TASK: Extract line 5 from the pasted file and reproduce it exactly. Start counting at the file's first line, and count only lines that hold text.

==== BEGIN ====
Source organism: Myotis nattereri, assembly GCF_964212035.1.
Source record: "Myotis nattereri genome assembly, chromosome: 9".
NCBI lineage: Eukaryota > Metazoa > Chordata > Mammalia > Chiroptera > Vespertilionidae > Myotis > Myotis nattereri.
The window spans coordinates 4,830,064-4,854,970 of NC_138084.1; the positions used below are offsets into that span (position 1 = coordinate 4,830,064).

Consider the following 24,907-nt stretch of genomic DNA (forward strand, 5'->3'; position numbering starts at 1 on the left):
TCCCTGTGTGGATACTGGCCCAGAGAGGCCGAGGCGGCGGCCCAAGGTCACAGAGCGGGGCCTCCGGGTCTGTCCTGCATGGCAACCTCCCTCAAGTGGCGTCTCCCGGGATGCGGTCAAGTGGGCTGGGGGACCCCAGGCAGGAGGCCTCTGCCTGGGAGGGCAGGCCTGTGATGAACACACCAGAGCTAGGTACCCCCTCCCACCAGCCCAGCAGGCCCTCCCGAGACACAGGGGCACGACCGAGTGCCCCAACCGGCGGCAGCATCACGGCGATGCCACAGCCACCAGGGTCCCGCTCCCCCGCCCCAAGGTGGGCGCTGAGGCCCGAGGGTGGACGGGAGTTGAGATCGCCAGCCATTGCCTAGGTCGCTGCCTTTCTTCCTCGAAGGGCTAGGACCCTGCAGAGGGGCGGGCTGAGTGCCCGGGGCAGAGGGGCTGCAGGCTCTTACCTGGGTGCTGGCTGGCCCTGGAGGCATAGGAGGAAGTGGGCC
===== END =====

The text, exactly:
Consider the following 24,907-nt stretch of genomic DNA (forward strand, 5'->3'; position numbering starts at 1 on the left):